Visa Inc. (NYSE: V) and Plaid mutually decided to abandon their $5.3 billion merger agreement after the U.S. Department of Justice (DOJ) filed a lawsuit to block it.
The companies first announced their proposed transaction on January 13 last year. However, the DOJ filed a civil antitrust lawsuit in November. The department called Visa a “monopolist in online services” and alleged that it is “charging consumers and merchants billions of dollars in fees each year to process online payment.
The Justice Department believes that blocking the deal would be beneficial for consumers and business owners citing the fact that it is a successful fintech firm and it is developing a payments platform that could break Visa’s monopoly.
In a statement on Tuesday, Visa and Plaid said they agreed with the DOJ to dismiss its lawsuit related to the proposed merger.
Visa and Plaid will continue their partnership
Visa Chairman and CEO Al Kelly said, “We are confident we would have prevailed in court as Plaid’s capabilities are complementary to Visa’s, not competitive…However, it has been a full year since we first announced our intent to acquire Plaid, and protracted and complex litigation will likely take substantial time to fully resolve.”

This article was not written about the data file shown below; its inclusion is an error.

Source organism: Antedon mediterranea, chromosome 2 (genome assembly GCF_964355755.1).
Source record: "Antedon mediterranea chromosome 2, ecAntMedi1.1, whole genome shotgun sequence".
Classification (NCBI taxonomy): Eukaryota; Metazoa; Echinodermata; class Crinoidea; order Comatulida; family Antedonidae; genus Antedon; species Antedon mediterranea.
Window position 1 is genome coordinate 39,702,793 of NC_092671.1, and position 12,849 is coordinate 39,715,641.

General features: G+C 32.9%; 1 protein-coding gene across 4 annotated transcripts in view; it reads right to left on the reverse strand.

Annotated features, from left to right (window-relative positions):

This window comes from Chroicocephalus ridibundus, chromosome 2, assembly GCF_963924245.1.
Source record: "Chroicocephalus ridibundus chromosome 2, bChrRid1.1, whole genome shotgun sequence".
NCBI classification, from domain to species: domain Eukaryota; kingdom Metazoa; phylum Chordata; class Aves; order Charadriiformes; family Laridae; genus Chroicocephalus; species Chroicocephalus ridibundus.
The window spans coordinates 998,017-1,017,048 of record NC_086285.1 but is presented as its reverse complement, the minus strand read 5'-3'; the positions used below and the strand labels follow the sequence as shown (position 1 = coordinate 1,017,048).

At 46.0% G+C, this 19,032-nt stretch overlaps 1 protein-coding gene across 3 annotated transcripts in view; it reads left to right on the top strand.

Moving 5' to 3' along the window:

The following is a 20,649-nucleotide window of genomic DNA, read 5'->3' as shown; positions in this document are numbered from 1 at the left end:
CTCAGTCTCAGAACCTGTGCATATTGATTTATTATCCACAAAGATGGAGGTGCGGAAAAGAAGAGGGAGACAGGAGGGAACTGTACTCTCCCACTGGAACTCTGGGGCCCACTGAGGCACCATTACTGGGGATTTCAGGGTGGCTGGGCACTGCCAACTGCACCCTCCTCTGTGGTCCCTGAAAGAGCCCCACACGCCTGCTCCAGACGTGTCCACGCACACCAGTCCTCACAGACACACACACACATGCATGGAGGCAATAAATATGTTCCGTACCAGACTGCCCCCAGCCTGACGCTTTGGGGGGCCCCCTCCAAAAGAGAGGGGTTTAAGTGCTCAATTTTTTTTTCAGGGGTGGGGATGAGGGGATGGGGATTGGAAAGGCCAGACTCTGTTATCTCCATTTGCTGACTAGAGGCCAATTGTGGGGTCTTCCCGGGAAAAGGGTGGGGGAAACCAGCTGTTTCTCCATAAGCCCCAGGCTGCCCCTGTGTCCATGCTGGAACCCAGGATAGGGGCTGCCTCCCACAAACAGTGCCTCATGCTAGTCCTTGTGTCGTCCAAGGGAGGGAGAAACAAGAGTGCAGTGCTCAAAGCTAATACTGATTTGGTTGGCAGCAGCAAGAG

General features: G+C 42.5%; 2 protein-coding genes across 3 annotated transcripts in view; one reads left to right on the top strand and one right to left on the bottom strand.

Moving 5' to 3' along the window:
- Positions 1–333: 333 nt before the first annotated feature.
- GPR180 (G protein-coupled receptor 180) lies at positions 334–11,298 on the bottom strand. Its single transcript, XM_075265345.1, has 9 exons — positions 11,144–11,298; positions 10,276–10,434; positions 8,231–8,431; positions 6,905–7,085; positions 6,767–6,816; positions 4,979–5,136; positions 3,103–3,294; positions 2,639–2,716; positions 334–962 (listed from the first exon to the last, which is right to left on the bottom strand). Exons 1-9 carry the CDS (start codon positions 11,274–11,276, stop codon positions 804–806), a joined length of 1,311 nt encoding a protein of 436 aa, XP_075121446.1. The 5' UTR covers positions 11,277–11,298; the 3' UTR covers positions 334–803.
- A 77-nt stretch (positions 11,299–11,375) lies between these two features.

In addition, Mr. Kelly said, “We are focused on accelerating our business by advancing our broader strategy and continuing to drive Visa’s three growth pillars: consumer payments, new flows, and value-added services. We have great momentum to build upon… We have great respect for Plaid and the business they have built and look forward to our continued partnership.”
On the other hand, Plaid co-founder and CEO Zach Perret commented, “While Plaid and Visa would have been a great combination, we have decided to instead work with Visa as an investor and partner so we can fully focus on building the infrastructure to support fintech.“
A victory for American consumers and small businesses
Meanwhile, the DOJ confirmed that it a Joint Stipulation of Dismissal in response to Visa and Plaid’s decision to terminate their merger agreement.
The Justice Department’s Antitrust Division Chief Makan Delrahim called it a “victory for Americans consumers and small businesses.”
Delrahim also stated, “Now that Visa has abandoned its anticompetitive merger, Plaid and other future fintech innovators are free to develop potential alternatives to Visa’s online debit services. With more competition, consumers can expect lower prices and better services.”
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